The Jaguar was originally designed as an advanced supersonic jet trainer to replace the Folland Gnat, the Hawker Hunter and also have light ground attack capabilities.
The Jaguar was designed by Sepecat as a joint venture between the British and the French to be used by the Royal Air Force and the Armee de l'air.
The first prototype was a 2-seat aircraft fitted with an Adour engine and first flew on the 8th of September 1968. On its third flight the prototype aircraft achieved supersonic flight, however, the aircraft was lost to an engine fire during landing on the 26th of March 1970.
A series of eight prototypes went on to be produced during the development of the Jaguar and its required role quickly changed from a jet trainer to reconnaissance, tactical strike and ground attack.
A carrier based aircraft was also considered for the French service but after evaluation this variant was cancelled in favour of the Dassault Super Etendard.
The Jaguar was developed as a single-seat, swept wing, twin engine aircraft capable of a maximum take-off weight of 34,612lb with a combat radius of 530 miles. The Jaguar has hardpoints for up to a load of 10,000lb to fit weapons such as Rocket pods, 100mm bombs, anti-air missiles, Sidewinders and cluster bombs.
After further development the Jaguar was also equipped with two DEFA or Aden cannons and was capable of having overwing pylons fitted for short-range air-to-air missiles.
The Jaguar is powered by two Rolls Royce Turbomeca Adour turbofan engines with afterburners which were developed primarily for the aircraft. The Jaguar was designed with ease of maintenance in mind and it was possible to change an engine in just 30 minutes.
During the Gulf War, the Jaguar proved to be mechanically more reliable than the Panavia Tornado, however, the avionics were less than satisfactory and proved a hinderence to conducting missions.
To overcome the shortcomings of the Jaguar's navigation and target aquisition it had to be escorted to its target. The French Jaguars were escorted by Dassault Mirage F1CR and the British Jaguars were escorted by Blackburn Buccaneers acting as laser designators.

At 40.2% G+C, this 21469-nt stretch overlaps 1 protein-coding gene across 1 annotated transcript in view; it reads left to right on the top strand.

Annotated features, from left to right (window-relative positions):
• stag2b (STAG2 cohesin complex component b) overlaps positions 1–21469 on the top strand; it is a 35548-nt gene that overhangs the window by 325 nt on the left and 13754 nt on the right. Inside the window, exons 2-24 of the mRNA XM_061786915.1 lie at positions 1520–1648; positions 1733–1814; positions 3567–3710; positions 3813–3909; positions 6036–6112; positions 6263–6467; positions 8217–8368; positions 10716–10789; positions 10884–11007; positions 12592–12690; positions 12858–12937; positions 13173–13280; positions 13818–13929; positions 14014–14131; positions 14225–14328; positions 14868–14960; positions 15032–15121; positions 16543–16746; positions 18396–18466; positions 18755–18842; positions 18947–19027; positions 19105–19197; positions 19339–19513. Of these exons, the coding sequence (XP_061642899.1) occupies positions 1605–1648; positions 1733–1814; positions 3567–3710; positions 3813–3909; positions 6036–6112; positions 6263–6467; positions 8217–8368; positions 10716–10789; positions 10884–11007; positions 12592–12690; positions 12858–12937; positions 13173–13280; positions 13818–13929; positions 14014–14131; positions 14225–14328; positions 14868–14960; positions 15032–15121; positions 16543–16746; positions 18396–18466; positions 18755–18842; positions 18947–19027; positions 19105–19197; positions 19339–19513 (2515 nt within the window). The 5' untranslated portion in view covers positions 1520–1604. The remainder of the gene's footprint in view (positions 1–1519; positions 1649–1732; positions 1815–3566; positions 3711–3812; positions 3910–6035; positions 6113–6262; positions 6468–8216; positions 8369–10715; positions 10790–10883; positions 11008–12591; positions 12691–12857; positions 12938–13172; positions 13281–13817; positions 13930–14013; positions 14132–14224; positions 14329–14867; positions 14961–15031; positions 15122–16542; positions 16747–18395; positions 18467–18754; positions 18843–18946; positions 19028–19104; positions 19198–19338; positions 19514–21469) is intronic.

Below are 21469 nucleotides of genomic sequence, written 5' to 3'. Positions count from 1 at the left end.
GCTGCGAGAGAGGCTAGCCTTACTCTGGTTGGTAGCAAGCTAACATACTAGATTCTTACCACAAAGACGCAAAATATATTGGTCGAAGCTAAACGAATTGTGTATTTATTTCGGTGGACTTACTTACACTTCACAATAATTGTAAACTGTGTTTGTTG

Even with its avionic shortcomings the Jaguar proved a valuable aircraft during the conflict with the RAF flying 612 combat sorties with no loses, however, significant changes were made during and after the conflict.
The Jaguar did not see service in the Iraq War due to refusal by Turkey to use their airbases and due to planned defence cuts plans were made in 2004 to withdraw the Jaguar by 2007.
The last British Military flight by a Jaguar took place on the 20th of December 2007.
|Crew:||1 or 2 (in tandem)|
|Length:||55ft 3in (16.83m)|
|Wingspan:||28ft 6in (8.69m)|
|Height:||16ft 1in (4.89m)|
|Empty Weight:||16,975lb (7700kg)|
|Max. Weight:||34,612lb (15700kg)|
|Engines (x2):||Turbomeca Adour turbofan|
producing 5,115lbf* each.
*7,305lbf with afterburner.
|Max. Speed:||1,062 mph (1700 km/h)|
|Range:||2,203 miles (3525 km)|
|Cannon:||2 x 30mm DEFA|
|Hardpoints:||4 x underwing|
1 x centre pylon
total capacity of 10,000lb.
|Rockets:||8 x Matra rocket pods|
|Missles:||AS.37 Martel anti-radar or|
2 x R550 Magic air-to-air
1 x AN-52 nuclear.
ATLIS targeting pod
external drop tanks.
Single-seat ground attack fighter for the French Air Force, 160 built.
Two-seat training aircraft for the Royal Air Force, 38 built.
Upgrade of T2, similar to GR1A, 14 converted.
Upgrade of T2A
Two-seat training version for the French Air Force, 40 built.
Single-seat ground-attack fighter for RAF, 165 built.
GR1 with NAVWASS II, chaff/flare, ECM and Sidewinder, 75 conversions.
GR1 modified to carry TIALD pods, 10 conversions.
GR1A with upgrade to Jaguar 96 avionics.
GR1B/GR3 with upgrades to Jaguar 97 avionics.
Single-seat prototype for French Navy, 1 built.
For further variants please visit Wikipedia.
The Sepecat Jaguar is an Anglo-French ground attack jet aircraft, originally used by the Royal Air Force and the Armee de l'air.
It was used in close air support role and also as a nuclear strike role, and is still in service with export customers such as the Indian Air Force.
Photographed above a Jaguar GR3 which displayed at the Royal International Air Tattoo, Fairford in 2005.